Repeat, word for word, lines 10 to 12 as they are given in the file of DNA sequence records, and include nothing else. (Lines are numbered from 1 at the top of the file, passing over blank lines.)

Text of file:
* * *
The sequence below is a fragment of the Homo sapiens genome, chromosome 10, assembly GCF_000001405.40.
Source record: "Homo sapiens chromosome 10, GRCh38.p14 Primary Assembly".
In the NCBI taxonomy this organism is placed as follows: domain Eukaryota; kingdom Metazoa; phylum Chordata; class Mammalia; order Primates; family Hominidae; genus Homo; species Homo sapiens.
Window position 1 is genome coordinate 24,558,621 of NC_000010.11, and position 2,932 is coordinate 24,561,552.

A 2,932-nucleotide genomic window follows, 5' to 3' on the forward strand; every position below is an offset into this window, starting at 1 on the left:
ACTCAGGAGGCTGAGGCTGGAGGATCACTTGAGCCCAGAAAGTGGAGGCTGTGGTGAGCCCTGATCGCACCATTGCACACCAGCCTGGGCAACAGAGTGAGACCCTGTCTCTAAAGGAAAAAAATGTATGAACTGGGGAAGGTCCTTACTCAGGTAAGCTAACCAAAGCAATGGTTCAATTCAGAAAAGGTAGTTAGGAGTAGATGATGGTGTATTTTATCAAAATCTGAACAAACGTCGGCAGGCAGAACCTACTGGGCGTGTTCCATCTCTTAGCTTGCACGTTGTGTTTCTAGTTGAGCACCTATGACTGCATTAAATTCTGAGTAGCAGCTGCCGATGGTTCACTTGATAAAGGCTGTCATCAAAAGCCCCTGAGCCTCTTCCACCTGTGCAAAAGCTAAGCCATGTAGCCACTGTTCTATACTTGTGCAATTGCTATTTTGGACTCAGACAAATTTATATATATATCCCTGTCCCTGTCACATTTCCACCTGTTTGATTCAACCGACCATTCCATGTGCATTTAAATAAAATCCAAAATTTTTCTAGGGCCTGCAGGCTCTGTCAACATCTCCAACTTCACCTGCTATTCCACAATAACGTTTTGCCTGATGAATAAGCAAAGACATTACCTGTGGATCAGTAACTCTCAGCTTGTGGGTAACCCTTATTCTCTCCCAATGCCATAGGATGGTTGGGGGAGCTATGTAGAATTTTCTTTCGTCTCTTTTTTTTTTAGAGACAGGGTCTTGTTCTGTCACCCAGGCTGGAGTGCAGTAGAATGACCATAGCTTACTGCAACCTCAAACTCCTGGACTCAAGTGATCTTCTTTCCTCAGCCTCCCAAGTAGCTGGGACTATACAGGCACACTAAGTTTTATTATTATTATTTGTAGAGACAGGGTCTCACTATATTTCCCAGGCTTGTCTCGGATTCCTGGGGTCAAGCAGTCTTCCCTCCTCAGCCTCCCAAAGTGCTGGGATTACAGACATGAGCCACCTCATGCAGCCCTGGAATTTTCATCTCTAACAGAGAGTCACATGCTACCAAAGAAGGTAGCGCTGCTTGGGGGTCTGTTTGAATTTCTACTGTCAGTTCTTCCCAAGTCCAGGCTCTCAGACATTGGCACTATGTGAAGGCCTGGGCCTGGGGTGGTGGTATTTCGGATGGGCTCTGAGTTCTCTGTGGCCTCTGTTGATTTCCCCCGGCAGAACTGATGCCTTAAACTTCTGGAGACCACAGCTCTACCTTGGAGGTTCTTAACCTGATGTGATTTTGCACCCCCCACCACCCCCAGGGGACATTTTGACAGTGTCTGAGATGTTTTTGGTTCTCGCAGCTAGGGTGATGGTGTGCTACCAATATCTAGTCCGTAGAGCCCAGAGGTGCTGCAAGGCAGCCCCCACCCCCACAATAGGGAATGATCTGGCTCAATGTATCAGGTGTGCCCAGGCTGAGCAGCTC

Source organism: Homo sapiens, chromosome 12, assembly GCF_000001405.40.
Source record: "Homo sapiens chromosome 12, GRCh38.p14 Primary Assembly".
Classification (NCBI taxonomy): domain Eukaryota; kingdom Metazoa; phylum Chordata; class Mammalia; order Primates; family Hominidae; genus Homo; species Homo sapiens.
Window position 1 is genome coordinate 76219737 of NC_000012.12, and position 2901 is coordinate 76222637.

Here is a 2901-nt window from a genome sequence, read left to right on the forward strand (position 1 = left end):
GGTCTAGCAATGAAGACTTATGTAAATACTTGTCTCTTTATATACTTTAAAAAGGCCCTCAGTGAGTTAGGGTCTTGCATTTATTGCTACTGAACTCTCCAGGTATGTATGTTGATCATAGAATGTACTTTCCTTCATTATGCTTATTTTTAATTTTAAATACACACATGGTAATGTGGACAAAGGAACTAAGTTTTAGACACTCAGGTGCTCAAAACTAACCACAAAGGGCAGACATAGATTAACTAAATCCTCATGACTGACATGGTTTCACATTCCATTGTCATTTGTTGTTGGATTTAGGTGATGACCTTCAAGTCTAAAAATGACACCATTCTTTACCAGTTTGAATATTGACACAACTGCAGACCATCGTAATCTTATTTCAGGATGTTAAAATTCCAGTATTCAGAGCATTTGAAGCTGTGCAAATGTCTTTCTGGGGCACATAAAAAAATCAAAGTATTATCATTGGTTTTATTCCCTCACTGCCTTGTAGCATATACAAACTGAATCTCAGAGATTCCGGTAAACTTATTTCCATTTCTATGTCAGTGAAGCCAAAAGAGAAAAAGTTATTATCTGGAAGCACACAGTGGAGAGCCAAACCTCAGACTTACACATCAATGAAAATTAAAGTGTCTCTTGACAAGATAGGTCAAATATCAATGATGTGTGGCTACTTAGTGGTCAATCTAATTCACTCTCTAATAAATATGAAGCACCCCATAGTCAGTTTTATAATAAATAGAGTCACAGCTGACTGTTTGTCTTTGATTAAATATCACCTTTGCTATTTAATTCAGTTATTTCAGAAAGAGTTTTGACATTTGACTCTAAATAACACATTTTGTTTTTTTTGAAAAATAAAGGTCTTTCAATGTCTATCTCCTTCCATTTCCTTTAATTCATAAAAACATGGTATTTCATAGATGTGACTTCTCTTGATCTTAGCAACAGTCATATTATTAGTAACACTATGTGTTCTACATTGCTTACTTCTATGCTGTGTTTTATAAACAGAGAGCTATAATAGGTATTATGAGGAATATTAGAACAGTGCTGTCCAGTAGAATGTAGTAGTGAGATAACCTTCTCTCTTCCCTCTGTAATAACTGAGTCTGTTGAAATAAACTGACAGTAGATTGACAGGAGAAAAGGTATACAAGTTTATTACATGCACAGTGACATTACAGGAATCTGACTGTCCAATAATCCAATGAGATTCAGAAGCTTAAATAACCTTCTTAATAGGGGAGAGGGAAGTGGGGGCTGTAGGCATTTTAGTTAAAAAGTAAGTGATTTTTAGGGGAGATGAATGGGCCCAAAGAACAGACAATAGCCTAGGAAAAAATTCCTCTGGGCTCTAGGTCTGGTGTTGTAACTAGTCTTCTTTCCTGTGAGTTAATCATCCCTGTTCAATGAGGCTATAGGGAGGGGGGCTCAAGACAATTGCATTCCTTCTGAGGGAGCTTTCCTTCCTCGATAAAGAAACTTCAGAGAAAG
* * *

Window position 1 is genome coordinate 76219737 of NC_000012.12, and position 2901 is coordinate 76222637.

Here is a 2901-nt window from a genome sequence, read left to right on the forward strand (position 1 = left end):
GGTCTAGCAATGAAGACTTATGTAAATACTTGTCTCTTTATATACTTTAAAAAGGCCCTCAGTGAGTTAGGGTCTTGCATTTATTGCTACTGAACTCTCCAGGTATGTATGTTGATCATAGAATGTACTTTCCTTCATTATGCTTATTTTTAATTTTAAATACACACATGGTAATGTGGACAAAGGAACTAAGTTTTAGACACTCAGGTGCTCAAAACTAACCACAAAGGGCAGACATAGATTAACTAAATCCTCATGACTGACATGGTTTCACATTCCATTGTCATTTGTTGTTGGATTTAGGTGATGACCTTCAAGTCTAAAAATGACACCATTCTTTACCAGTTTGAATATTGACACAACTGCAGACCATCGTAATCTTATTTCAGGATGTTAAAATTCCAGTATTCAGAGCATTTGAAGCTGTGCAAATGTCTTTCTGGGGCACATAAAAAAATCAAAGTATTATCATTGGTTTTATTCCCTCACTGCCTTGTAGCATATACAAACTGAATCTCAGAGATTCCGGTAAACTTATTTCCATTTCTATGTCAGTGAAGCCAAAAGAGAAAAAGTTATTATCTGGAAGCACACAGTGGAGAGCCAAACCTCAGACTTACACATCAATGAAAATTAAAGTGTCTCTTGACAAGATAGGTCAAATATCAATGATGTGTGGCTACTTAGTGGTCAATCTAATTCACTCTCTAATAAATATGAAGCACCCCATAGTCAGTTTTATAATAAATAGAGTCACAGCTGACTGTTTGTCTTTGATTAAATATCACCTTTGCTATTTAATTCAGTTATTTCAGAAAGAGTTTTGACATTTGACTCTAAATAACACATTTTGTTTTTTTTGAAAAATAAAGGTCTTTCAATGTCTATCTCCTTCCATTTCCTTTAATTCATAAAAACATGGTATTTCATAGATGTGACTTCTCTTGATCTTAGCAACAGTCATATTATTAGTAACACTATGTGTTCTACATTGCTTACTTCTATGCTGTGTTTTATAAACAGAGAGCTATAATAGGTATTATGAGGAATATTAGAACAGTGCTGTCCAGTAGAATGTAGTAGTGAGATAACCTTCTCTCTTCCCTCTGTAATAACTGAGTCTGTTGAAATAAACTGACAGTAGATTGACAGGAGAAAAGGTATACAAGTTTATTACATGCACAGTGACATTACAGGAATCTGACTGTCCAATAATCCAATGAGATTCAGAAGCTTAAATAACCTTCTTAATAGGGGAGAGGGAAGTGGGGGCTGTAGGCATTTTAGTTAAAAAGTAAGTGATTTTTAGGGGAGATGAATGGGCCCAAAGAACAGACAATAGCCTAGGAAAAAATTCCTCTGGGCTCTAGGTCTGGTGTTGTAACTAGTCTTCTTTCCTGTGAGTTAATCATCCCTGTTCAATGAGGCTATAGGGAGGGGGGCTCAAGACAATTGCATTCCTTCTGAGGGAGCTTTCCTTCCTCGATAAAGAAACTTCAGAGAAAG